May 18, 2023
I was shaking so much, there were bubbles in my bowsight’s level. I couldn’t believe what I was seeing. My hands were already freezing as I gripped my bow and clipped on my release. You have got to be kidding me! I thought to myself.
I'd sat more than I had in the past 2½ seasons, and after having the worst luck the entire time, I doubted whether an opportunity like this would ever come again. I knew it was incredibly rare and I'd better not mess it up this time. The biggest buck we had on camera all year, one we drooled over and never thought we’d get a shot at, was walking right toward me!
Two days before, I got him on camera lip-curling at a spot where a hot doe had just left her mark. I had many heartbreaking opportunities with different deer the last couple years, but this time was different. This season, while on stand, I'd been thinking a lot about “Old Man Glodrey,” my 74-year-old friend who had recently passed. We used to spend a lot of time together down at the VFW, talking smack and telling hunting stories. If you knew Glodrey, then you knew his stories could be quite embellished at times. But now he wasn't there to listen to my stories anymore.
For the past seven years, my oldest brother, Jeramy, and I have been going to West River South Dakota to hunt (we live east of the Missouri River). We have never been home for the rut, which is what I’ve been waiting for ever since I started hunting seven years ago.
Instead of West River, this year we went with my boyfriend, Chad Sandbo, to his buddy’s hunting shack in eastern Minnesota to rifle hunt. We had a great time and tagged out four days early, so we got to come home in the middle of the rut to bowhunt — finally!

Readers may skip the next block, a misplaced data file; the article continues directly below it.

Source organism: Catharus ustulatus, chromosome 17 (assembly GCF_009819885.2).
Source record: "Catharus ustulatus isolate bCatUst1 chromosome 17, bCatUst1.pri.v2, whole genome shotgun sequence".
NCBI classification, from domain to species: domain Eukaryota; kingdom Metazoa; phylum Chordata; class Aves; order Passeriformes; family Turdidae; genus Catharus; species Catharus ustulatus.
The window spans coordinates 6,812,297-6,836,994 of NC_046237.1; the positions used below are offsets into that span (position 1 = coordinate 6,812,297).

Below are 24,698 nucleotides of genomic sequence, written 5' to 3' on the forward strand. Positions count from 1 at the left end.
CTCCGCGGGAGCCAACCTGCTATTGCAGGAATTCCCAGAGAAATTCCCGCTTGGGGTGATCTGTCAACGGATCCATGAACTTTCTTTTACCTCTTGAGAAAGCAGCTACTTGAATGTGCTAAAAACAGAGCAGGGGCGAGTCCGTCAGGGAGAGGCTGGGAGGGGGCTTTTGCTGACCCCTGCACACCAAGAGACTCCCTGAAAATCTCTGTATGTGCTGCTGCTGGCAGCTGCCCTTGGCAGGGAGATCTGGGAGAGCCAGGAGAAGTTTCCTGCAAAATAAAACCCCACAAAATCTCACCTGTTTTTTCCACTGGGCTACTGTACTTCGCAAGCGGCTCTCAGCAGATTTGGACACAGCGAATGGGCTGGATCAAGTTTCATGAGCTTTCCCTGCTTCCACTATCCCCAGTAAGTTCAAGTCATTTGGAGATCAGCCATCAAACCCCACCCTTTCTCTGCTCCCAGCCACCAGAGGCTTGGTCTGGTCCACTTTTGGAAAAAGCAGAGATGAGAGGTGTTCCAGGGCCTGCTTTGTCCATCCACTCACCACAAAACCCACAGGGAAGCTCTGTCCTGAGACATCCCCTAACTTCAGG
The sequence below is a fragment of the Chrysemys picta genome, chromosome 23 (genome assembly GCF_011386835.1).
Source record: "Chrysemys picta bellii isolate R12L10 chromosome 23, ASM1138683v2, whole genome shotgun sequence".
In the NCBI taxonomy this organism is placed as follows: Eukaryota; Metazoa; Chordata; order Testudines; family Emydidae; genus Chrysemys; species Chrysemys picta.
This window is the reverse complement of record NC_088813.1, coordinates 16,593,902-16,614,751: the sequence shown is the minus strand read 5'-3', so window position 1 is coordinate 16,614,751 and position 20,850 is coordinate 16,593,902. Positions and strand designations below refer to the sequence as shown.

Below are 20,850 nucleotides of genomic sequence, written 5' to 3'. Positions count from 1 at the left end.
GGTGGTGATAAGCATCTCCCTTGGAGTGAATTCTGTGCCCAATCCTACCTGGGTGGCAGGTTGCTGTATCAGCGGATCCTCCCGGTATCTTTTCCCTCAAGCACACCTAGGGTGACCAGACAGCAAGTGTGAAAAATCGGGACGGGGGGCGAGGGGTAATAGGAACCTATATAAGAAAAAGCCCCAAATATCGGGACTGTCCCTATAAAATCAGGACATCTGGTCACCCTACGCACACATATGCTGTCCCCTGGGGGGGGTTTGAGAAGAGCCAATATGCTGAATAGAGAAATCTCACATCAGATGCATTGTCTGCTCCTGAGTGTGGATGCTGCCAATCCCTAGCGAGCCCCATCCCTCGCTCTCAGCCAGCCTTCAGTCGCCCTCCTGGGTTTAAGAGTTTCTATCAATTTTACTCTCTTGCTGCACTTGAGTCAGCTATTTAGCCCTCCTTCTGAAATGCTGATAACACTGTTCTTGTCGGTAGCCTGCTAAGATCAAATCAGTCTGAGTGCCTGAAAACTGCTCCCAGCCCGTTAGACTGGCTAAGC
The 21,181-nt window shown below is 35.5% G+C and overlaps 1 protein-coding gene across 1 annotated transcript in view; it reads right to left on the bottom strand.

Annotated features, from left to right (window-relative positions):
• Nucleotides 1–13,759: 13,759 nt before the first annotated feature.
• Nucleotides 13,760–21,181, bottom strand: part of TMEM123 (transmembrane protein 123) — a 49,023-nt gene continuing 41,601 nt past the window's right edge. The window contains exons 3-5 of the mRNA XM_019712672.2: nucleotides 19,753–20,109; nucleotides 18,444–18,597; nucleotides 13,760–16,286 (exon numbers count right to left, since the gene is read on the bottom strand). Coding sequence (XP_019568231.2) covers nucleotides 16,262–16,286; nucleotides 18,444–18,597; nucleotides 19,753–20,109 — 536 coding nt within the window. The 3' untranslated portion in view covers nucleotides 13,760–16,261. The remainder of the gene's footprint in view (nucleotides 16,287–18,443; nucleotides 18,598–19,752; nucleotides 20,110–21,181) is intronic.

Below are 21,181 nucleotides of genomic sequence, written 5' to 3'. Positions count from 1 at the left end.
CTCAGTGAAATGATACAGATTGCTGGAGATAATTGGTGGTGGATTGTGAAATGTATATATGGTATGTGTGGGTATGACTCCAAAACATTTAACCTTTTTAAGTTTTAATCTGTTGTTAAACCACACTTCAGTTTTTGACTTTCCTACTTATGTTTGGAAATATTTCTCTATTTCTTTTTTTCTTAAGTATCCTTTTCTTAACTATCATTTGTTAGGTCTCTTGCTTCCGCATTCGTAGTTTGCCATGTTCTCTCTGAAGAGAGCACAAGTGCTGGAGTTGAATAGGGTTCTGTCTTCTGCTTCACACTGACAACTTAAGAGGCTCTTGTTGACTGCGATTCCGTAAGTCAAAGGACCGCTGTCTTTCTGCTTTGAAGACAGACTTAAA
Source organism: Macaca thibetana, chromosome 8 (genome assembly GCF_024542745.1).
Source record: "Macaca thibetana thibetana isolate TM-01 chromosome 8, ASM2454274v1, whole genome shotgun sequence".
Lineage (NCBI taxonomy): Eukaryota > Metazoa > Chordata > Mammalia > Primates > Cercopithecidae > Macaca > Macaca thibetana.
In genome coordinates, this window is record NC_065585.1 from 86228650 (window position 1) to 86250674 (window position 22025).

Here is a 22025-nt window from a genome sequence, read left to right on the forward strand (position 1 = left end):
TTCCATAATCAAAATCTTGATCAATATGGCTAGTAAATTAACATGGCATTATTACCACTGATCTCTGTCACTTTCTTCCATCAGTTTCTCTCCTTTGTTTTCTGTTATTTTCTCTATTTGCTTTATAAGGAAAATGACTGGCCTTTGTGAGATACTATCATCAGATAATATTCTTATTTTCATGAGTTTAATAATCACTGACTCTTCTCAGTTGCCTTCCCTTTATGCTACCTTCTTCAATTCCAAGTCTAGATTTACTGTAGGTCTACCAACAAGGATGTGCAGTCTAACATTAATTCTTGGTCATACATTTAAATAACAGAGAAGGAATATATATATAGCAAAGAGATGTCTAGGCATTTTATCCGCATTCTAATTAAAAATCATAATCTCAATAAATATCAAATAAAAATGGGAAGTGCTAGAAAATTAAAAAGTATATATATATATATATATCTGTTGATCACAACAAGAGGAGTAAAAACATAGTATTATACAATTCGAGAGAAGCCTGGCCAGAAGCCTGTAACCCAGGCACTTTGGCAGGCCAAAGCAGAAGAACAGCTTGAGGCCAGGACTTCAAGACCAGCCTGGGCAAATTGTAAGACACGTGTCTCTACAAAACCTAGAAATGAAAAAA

We arrived home from Minnesota, only to experience a substantial ice storm that kept us out of the field the first day. The next day, Chad and I went out to sit in our stands, but trees were falling all around us from the weight of the ice and it wasn’t safe to be there.
While we were there, we also noticed many of the deer trails that went right by our stands were blocked by fallen trees. We knew we had to do something, so instead of hunting the next day, we took a chainsaw out to the woods to clear the fallen timber.
We drove our truck across the field, right up to the treeline. Every blade of grass was encapsulated in a thick coating of ice, which made a lot of noise as it crunched under our tires. We got the trees cut up and moved, and we even had time to set up a blind that I didn’t really think we would hunt out of. While brushing in the blind, Chad noticed that there was potential for a nice shooting lane over to the far left, if we just cleared it out a little.
The next morning, it was in the teens and windy, so I sat in the new blind to protect me from the wind, while Chad sat in his stand about 400 yards away. We sat morning and evening — nothing. Same thing the next day.
The following morning, we had a hard time getting out of bed. We failed to charge our heated-vest batteries, my electric-sock batteries were low, Chad lost his lucky shirt, I didn’t have clean pants to wear…a number of other things just weren’t right.